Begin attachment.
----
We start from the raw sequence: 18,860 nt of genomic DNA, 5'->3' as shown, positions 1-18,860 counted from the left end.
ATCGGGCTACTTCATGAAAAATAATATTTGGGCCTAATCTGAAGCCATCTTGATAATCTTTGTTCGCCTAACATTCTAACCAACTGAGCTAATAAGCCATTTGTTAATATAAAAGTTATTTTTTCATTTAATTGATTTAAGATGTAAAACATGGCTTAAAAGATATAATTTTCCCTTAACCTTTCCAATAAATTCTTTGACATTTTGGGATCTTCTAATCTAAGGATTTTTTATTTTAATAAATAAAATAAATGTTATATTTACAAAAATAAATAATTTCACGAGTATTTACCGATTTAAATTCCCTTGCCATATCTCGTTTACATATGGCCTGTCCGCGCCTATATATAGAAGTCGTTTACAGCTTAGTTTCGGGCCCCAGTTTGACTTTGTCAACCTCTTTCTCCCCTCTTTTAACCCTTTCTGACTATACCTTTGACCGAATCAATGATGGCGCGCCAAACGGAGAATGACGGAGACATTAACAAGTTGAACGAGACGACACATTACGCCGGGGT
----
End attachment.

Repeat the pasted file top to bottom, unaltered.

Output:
We start from the raw sequence: 18,860 nt of genomic DNA, 5'->3' as shown, positions 1-18,860 counted from the left end.
ATCGGGCTACTTCATGAAAAATAATATTTGGGCCTAATCTGAAGCCATCTTGATAATCTTTGTTCGCCTAACATTCTAACCAACTGAGCTAATAAGCCATTTGTTAATATAAAAGTTATTTTTTCATTTAATTGATTTAAGATGTAAAACATGGCTTAAAAGATATAATTTTCCCTTAACCTTTCCAATAAATTCTTTGACATTTTGGGATCTTCTAATCTAAGGATTTTTTATTTTAATAAATAAAATAAATGTTATATTTACAAAAATAAATAATTTCACGAGTATTTACCGATTTAAATTCCCTTGCCATATCTCGTTTACATATGGCCTGTCCGCGCCTATATATAGAAGTCGTTTACAGCTTAGTTTCGGGCCCCAGTTTGACTTTGTCAACCTCTTTCTCCCCTCTTTTAACCCTTTCTGACTATACCTTTGACCGAATCAATGATGGCGCGCCAAACGGAGAATGACGGAGACATTAACAAGTTGAACGAGACGACACATTACGCCGGGGT